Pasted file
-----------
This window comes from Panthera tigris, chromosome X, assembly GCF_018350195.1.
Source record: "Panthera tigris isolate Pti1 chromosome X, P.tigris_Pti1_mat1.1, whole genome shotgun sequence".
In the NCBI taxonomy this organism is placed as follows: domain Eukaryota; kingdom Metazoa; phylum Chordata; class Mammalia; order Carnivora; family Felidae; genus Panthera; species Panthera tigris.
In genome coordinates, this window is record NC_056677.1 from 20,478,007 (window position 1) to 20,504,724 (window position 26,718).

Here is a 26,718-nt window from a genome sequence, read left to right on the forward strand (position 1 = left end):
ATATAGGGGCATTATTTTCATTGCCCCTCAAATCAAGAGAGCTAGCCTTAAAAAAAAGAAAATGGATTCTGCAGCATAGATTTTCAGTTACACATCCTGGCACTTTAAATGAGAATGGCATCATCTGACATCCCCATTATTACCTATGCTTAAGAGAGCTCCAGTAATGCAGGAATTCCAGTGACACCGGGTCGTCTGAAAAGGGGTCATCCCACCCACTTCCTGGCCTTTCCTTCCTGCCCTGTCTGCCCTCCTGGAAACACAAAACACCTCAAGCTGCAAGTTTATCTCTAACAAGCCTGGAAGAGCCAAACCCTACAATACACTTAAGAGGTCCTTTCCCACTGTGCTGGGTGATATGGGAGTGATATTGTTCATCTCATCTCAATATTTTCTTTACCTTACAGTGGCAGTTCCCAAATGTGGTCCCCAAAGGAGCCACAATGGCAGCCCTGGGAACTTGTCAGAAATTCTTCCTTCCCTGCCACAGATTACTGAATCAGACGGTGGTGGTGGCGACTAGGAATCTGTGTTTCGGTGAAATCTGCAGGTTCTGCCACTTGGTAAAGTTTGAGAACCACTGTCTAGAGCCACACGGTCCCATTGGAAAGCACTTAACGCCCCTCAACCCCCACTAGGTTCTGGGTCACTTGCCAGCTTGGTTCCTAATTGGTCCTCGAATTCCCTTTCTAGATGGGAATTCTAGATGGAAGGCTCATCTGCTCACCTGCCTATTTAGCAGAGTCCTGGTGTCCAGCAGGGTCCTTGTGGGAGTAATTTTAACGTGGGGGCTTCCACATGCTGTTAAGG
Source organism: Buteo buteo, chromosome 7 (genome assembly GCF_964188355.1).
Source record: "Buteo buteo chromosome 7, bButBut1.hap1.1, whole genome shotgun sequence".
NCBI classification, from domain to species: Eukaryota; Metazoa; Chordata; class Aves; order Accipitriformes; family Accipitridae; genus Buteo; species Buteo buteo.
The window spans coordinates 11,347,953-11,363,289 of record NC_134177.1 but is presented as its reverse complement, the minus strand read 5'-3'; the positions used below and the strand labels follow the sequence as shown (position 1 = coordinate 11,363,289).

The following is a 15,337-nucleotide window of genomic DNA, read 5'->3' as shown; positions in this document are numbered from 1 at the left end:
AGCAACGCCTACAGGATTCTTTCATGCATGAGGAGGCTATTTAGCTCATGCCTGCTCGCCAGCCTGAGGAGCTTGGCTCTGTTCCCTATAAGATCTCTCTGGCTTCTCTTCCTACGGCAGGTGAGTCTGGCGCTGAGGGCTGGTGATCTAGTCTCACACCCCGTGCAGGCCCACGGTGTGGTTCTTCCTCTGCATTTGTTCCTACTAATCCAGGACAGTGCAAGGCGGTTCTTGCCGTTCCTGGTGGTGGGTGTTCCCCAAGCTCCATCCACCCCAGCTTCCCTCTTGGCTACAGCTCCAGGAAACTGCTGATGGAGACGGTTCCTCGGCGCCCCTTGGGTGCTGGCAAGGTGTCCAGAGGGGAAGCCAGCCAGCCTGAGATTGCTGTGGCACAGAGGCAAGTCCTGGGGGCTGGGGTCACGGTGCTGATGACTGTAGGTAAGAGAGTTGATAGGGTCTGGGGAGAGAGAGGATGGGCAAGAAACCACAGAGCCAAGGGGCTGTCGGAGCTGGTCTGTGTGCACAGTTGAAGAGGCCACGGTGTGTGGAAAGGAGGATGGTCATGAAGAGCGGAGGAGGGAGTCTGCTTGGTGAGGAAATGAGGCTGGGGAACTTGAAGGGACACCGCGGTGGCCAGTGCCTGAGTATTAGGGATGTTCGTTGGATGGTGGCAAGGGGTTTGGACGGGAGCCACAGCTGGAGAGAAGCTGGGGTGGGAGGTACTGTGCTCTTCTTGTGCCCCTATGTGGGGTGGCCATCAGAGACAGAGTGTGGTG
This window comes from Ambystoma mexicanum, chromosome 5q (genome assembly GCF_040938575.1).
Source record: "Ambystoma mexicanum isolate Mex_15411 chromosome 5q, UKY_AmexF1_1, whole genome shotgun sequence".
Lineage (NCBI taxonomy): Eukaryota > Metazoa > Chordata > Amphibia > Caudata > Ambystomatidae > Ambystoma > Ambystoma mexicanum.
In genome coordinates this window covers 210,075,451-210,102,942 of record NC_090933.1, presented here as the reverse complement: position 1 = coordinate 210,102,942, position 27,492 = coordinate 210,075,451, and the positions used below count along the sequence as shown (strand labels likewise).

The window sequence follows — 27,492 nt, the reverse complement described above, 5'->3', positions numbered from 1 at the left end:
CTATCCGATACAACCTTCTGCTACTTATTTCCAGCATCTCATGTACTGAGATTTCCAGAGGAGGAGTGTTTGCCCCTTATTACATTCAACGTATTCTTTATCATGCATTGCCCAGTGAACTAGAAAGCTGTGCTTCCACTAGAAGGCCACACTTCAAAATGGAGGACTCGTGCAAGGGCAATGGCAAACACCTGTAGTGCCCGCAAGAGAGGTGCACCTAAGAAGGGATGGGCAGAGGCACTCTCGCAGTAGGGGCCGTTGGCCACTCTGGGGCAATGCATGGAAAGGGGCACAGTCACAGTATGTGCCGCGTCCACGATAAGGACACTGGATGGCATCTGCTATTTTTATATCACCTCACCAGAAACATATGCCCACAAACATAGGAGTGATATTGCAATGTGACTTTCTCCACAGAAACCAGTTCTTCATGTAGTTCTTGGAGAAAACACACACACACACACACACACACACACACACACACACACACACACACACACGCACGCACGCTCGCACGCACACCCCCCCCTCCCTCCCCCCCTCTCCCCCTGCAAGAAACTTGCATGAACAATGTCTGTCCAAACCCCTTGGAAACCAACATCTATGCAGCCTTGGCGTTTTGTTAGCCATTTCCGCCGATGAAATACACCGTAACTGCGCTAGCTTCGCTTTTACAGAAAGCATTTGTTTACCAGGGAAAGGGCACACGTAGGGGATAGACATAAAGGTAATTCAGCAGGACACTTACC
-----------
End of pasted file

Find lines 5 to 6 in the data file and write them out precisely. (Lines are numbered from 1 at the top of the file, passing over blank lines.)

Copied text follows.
Here is a 26,718-nt window from a genome sequence, read left to right on the forward strand (position 1 = left end):
ATATAGGGGCATTATTTTCATTGCCCCTCAAATCAAGAGAGCTAGCCTTAAAAAAAAGAAAATGGATTCTGCAGCATAGATTTTCAGTTACACATCCTGGCACTTTAAATGAGAATGGCATCATCTGACATCCCCATTATTACCTATGCTTAAGAGAGCTCCAGTAATGCAGGAATTCCAGTGACACCGGGTCGTCTGAAAAGGGGTCATCCCACCCACTTCCTGGCCTTTCCTTCCTGCCCTGTCTGCCCTCCTGGAAACACAAAACACCTCAAGCTGCAAGTTTATCTCTAACAAGCCTGGAAGAGCCAAACCCTACAATACACTTAAGAGGTCCTTTCCCACTGTGCTGGGTGATATGGGAGTGATATTGTTCATCTCATCTCAATATTTTCTTTACCTTACAGTGGCAGTTCCCAAATGTGGTCCCCAAAGGAGCCACAATGGCAGCCCTGGGAACTTGTCAGAAATTCTTCCTTCCCTGCCACAGATTACTGAATCAGACGGTGGTGGTGGCGACTAGGAATCTGTGTTTCGGTGAAATCTGCAGGTTCTGCCACTTGGTAAAGTTTGAGAACCACTGTCTAGAGCCACACGGTCCCATTGGAAAGCACTTAACGCCCCTCAACCCCCACTAGGTTCTGGGTCACTTGCCAGCTTGGTTCCTAATTGGTCCTCGAATTCCCTTTCTAGATGGGAATTCTAGATGGAAGGCTCATCTGCTCACCTGCCTATTTAGCAGAGTCCTGGTGTCCAGCAGGGTCCTTGTGGGAGTAATTTTAACGTGGGGGCTTCCACATGCTGTTAAGG